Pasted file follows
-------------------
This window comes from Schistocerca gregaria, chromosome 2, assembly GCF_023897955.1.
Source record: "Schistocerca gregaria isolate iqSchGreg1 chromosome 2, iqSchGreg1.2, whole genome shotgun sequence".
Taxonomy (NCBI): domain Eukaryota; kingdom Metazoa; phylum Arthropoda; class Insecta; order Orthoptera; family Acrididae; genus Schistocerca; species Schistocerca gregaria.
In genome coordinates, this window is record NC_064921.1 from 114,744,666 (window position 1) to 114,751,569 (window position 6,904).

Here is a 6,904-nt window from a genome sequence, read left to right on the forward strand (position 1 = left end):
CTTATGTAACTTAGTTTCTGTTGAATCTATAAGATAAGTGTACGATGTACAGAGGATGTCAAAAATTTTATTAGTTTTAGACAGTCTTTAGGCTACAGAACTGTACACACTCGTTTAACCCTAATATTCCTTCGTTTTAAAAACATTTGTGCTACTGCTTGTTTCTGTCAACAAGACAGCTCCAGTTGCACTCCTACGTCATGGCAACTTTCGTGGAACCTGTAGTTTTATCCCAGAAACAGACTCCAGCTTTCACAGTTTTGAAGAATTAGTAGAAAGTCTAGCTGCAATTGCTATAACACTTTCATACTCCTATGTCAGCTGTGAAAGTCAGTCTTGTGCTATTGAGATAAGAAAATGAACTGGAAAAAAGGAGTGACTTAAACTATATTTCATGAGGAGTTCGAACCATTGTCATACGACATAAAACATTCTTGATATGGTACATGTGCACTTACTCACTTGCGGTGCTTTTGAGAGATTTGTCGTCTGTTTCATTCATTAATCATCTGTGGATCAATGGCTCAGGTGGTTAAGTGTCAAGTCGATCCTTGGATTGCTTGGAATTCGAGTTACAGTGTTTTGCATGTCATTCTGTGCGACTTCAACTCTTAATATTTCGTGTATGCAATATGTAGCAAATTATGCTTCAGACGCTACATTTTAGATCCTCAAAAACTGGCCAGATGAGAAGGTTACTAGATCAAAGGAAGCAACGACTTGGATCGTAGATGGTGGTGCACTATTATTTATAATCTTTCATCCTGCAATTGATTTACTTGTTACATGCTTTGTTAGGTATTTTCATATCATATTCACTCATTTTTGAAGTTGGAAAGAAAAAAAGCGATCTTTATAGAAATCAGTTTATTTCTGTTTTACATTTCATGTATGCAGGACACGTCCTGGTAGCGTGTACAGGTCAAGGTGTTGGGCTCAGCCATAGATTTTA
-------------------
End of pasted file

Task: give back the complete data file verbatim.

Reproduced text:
This window comes from Schistocerca gregaria, chromosome 2, assembly GCF_023897955.1.
Source record: "Schistocerca gregaria isolate iqSchGreg1 chromosome 2, iqSchGreg1.2, whole genome shotgun sequence".
Taxonomy (NCBI): domain Eukaryota; kingdom Metazoa; phylum Arthropoda; class Insecta; order Orthoptera; family Acrididae; genus Schistocerca; species Schistocerca gregaria.
In genome coordinates, this window is record NC_064921.1 from 114,744,666 (window position 1) to 114,751,569 (window position 6,904).

Here is a 6,904-nt window from a genome sequence, read left to right on the forward strand (position 1 = left end):
CTTATGTAACTTAGTTTCTGTTGAATCTATAAGATAAGTGTACGATGTACAGAGGATGTCAAAAATTTTATTAGTTTTAGACAGTCTTTAGGCTACAGAACTGTACACACTCGTTTAACCCTAATATTCCTTCGTTTTAAAAACATTTGTGCTACTGCTTGTTTCTGTCAACAAGACAGCTCCAGTTGCACTCCTACGTCATGGCAACTTTCGTGGAACCTGTAGTTTTATCCCAGAAACAGACTCCAGCTTTCACAGTTTTGAAGAATTAGTAGAAAGTCTAGCTGCAATTGCTATAACACTTTCATACTCCTATGTCAGCTGTGAAAGTCAGTCTTGTGCTATTGAGATAAGAAAATGAACTGGAAAAAAGGAGTGACTTAAACTATATTTCATGAGGAGTTCGAACCATTGTCATACGACATAAAACATTCTTGATATGGTACATGTGCACTTACTCACTTGCGGTGCTTTTGAGAGATTTGTCGTCTGTTTCATTCATTAATCATCTGTGGATCAATGGCTCAGGTGGTTAAGTGTCAAGTCGATCCTTGGATTGCTTGGAATTCGAGTTACAGTGTTTTGCATGTCATTCTGTGCGACTTCAACTCTTAATATTTCGTGTATGCAATATGTAGCAAATTATGCTTCAGACGCTACATTTTAGATCCTCAAAAACTGGCCAGATGAGAAGGTTACTAGATCAAAGGAAGCAACGACTTGGATCGTAGATGGTGGTGCACTATTATTTATAATCTTTCATCCTGCAATTGATTTACTTGTTACATGCTTTGTTAGGTATTTTCATATCATATTCACTCATTTTTGAAGTTGGAAAGAAAAAAAGCGATCTTTATAGAAATCAGTTTATTTCTGTTTTACATTTCATGTATGCAGGACACGTCCTGGTAGCGTGTACAGGTCAAGGTGTTGGGCTCAGCCATAGATTTTA